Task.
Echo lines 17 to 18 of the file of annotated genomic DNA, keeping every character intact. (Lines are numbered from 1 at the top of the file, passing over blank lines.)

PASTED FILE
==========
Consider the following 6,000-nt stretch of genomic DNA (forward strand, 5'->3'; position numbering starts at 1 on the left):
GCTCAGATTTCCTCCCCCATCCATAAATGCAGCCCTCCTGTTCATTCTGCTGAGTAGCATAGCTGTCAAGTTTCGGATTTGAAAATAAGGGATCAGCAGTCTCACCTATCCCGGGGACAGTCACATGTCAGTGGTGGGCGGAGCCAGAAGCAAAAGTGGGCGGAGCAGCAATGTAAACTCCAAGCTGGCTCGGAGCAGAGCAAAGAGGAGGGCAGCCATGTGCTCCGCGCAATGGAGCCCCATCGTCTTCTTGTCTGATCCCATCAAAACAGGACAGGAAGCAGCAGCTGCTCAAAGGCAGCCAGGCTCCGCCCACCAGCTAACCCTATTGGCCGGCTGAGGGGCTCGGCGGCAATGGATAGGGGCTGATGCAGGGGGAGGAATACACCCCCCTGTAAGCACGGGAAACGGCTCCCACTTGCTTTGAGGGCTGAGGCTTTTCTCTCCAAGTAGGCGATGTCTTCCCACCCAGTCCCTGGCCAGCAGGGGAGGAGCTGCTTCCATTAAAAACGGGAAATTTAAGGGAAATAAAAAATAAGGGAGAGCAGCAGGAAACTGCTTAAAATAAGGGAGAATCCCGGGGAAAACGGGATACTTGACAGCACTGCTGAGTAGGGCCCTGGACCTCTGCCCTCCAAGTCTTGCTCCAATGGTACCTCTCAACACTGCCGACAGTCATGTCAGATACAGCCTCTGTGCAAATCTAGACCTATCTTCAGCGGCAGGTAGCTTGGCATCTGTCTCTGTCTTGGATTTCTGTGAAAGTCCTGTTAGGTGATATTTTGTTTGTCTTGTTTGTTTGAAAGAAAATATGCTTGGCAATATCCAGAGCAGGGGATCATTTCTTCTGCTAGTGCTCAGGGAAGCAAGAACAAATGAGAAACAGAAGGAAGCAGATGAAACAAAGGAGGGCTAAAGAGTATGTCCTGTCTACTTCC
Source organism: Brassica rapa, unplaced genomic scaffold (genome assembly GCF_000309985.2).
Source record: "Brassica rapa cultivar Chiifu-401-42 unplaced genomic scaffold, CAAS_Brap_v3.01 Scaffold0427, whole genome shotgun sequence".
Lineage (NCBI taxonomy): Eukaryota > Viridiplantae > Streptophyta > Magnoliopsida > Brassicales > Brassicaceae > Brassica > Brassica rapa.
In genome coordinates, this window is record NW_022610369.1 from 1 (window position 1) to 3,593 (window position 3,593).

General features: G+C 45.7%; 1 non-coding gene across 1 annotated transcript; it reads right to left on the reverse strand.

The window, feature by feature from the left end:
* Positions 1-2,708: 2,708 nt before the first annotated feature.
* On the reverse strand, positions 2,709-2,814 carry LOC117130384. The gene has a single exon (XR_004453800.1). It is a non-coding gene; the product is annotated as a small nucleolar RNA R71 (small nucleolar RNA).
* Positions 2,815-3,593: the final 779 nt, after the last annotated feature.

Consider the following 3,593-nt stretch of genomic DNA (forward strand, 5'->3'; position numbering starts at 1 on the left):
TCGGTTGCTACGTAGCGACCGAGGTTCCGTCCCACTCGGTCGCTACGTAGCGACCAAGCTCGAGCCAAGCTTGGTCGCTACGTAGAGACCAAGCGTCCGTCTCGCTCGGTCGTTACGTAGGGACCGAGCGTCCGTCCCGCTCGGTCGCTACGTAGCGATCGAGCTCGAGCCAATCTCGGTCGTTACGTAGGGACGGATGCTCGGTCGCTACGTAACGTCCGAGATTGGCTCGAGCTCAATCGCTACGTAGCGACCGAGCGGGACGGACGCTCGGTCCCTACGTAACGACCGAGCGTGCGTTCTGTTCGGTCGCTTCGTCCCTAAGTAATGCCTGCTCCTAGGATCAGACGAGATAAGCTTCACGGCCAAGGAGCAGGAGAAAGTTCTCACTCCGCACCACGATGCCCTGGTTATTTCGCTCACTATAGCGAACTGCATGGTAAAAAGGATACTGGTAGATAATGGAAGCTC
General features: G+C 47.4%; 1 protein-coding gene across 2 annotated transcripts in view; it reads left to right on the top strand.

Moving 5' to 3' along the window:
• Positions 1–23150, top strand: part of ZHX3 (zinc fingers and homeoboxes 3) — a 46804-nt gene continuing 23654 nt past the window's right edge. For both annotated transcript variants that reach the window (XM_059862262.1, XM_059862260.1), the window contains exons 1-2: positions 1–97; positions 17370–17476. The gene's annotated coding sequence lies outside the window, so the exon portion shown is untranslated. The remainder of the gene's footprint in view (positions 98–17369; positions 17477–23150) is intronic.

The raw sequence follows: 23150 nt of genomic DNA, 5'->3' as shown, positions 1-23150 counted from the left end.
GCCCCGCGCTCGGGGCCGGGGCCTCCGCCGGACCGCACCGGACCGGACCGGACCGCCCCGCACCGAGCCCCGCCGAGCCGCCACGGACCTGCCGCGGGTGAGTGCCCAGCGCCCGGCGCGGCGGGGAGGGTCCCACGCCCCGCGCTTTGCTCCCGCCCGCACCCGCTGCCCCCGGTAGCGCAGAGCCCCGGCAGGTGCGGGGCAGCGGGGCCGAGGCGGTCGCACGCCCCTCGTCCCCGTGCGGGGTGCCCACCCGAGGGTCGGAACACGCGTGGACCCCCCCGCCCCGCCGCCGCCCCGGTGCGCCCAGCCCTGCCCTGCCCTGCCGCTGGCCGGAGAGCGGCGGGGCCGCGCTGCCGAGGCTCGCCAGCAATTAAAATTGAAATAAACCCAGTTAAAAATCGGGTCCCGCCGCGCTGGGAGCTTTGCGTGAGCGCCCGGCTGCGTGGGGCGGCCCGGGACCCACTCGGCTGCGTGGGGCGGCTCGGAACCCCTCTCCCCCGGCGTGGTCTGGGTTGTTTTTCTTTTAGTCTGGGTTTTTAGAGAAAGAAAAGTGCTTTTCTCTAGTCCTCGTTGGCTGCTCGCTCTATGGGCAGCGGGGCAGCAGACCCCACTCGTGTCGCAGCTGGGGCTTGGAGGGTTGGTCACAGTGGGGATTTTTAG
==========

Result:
The raw sequence follows: 23150 nt of genomic DNA, 5'->3' as shown, positions 1-23150 counted from the left end.
GCCCCGCGCTCGGGGCCGGGGCCTCCGCCGGACCGCACCGGACCGGACCGGACCGCCCCGCACCGAGCCCCGCCGAGCCGCCACGGACCTGCCGCGGGTGAGTGCCCAGCGCCCGGCGCGGCGGGGAGGGTCCCACGCCCCGCGCTTTGCTCCCGCCCGCACCCGCTGCCCCCGGTAGCGCAGAGCCCCGGCAGGTGCGGGGCAGCGGGGCCGAGGCGGTCGCACGCCCCTCGTCCCCGTGCGGGGTGCCCACCCGAGGGTCGGAACACGCGTGGACCCCCCCGCCCCGCCGCCGCCCCGGTGCGCCCAGCCCTGCCCTGCCCTGCCGCTGGCCGGAGAGCGGCGGGGCCGCGCTGCCGAGGCTCGCCAGCAATTAAAATTGAAATAAACCCAGTTAAAAATCGGGTCCCGCCGCGCTGGGAGCTTTGCGTGAGCGCCCGGCTGCGTGGGGCGGCCCGGGACCCACTCGGCTGCGTGGGGCGGCTCGGAACCCCTCTCCCCCGGCGTGGTCTGGGTTGTTTTTCTTTTAGTCTGGGTTTTTAGAGAAAGAAAAGTGCTTTTCTCTAGTCCTCGTTGGCTGCTCGCTCTATGGGCAGCGGGGCAGCAGACCCCACTCGTGTCGCAGCTGGGGCTTGGAGGGTTGGTCACAGTGGGGATTTTTAG